Sony releases a complicated fix for PlayStation 3 consoles borked by recent update
Nope, Sony’s bad PlayStation 3 update from last Tuesday that bricked some consoles wasn’t a secret ploy to encourage more PS4 pre-orders—although for anyone affected it may have felt like it at the time. As promised, the company released an update to fix borked PS3 consoles on Thursday. The fix for firmware version 4.45 is showing up more than a week after the first signs of trouble appeared.
Anyone with a messed up console is going to have to jump through some hoops to fix their boxes. You can find complete instructions as well as the update's installation file on Sony’s website, but before you get started you’re going to need to have a PC and a thumb drive handy.
The PS3 fix requires you to download the update to your PC and then transfer it over to your console with removable storage. Most people will use a standard USB thumb drive, but if your console is from the older CECHA00 or CECHB00 series you could also use a Memory Stick, SD card, or Compact Flash.
Sony says you need at least 168MB free space on your storage device, but when we downloaded the PS3 update from Sony’s site it weighed in at 194 MB. To be on the safe side, make sure you have at least 200MB free, which shouldn’t be a problem for most folks.
Once you’ve downloaded the software fix onto your PC, you have to create a folder named PS3 and inside that folder create another one titled UPDATE. This is where you stick your download, like so: PS3>UPDATE>PS3UPDAT.PUP. Make sure both folders use all uppercase letters or your PS3 won’t be able to find the file.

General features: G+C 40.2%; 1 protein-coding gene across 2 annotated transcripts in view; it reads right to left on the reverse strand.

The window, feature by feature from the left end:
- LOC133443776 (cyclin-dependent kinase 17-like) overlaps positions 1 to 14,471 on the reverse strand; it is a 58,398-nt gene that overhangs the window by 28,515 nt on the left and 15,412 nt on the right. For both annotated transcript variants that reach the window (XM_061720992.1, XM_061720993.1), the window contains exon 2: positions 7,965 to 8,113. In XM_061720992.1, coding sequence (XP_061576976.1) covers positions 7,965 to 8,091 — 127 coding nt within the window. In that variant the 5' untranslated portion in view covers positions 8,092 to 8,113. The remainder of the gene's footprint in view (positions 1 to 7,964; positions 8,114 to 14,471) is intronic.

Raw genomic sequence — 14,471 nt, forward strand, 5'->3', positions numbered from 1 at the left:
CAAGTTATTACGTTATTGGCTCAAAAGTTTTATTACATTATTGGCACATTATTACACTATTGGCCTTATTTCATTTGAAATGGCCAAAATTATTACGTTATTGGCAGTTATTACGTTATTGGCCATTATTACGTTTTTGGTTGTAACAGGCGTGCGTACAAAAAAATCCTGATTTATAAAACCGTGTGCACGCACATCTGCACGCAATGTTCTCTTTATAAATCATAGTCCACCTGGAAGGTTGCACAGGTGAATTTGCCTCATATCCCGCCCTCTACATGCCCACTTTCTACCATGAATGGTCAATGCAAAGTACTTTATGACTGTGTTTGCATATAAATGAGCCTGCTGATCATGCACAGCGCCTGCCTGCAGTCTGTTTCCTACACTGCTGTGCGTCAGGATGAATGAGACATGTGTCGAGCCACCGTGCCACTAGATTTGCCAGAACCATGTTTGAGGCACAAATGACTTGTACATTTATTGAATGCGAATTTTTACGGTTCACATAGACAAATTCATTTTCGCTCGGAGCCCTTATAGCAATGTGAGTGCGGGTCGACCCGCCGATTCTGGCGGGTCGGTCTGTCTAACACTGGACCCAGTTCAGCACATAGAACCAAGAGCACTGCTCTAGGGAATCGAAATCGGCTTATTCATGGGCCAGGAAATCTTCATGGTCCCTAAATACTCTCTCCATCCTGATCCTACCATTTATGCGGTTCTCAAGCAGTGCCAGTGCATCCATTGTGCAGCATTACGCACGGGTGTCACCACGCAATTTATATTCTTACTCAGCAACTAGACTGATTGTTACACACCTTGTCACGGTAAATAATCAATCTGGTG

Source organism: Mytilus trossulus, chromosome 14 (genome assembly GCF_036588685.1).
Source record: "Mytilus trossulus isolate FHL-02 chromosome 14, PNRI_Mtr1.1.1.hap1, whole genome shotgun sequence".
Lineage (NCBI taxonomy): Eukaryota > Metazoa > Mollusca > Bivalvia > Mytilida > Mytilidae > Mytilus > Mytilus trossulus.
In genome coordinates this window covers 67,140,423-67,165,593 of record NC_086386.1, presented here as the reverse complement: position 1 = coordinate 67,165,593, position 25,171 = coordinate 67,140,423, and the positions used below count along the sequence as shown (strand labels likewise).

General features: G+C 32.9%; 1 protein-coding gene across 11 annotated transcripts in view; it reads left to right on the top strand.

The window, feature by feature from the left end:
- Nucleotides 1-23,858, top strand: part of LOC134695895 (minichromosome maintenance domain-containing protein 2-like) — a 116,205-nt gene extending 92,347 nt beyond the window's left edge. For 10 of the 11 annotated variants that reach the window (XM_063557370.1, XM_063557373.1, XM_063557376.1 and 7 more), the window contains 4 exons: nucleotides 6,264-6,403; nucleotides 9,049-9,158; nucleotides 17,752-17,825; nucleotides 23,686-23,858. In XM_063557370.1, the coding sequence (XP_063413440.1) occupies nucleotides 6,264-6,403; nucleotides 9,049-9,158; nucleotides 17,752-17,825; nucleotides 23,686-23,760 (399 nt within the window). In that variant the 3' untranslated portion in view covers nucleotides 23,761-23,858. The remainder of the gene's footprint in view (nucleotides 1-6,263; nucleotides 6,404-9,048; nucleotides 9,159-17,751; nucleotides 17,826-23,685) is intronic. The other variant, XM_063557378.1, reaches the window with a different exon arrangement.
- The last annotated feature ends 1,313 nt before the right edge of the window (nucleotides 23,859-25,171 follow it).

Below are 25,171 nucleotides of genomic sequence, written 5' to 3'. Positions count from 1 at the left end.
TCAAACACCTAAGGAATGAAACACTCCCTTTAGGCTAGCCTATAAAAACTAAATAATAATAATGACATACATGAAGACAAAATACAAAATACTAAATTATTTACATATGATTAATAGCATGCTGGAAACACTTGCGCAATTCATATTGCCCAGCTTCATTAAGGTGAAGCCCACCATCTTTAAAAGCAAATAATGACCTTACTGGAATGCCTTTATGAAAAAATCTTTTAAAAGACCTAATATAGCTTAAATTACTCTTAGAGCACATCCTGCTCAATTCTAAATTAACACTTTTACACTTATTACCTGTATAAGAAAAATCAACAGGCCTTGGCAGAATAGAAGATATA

Once that’s done, you have to boot your console into safe mode and smash some buttons together to get the PS3 to update itself. If you don’t know how to boot your console into safe mode, check out the detailed instructions at the Sony link above.
A habit of hurting hardware
Microsoft did it to older versions of the Xbox 360 in 2011, and there were reports about the Wii U getting bricked while trying to install day-one updates in late 2012, although in the latter case, it appears the Wii U problems only surfaced if the console was powered off while downloading the update.
Users of Sony’s 4.45 firmware aren’t the only ones complaining about bricked consoles. Some people in Sony’s forums are also complaining that version 4.41 also messed up the PS3. It’s not clear if Thursday’s fix solves the problems for anyone experiencing difficulties from the 4.41 update.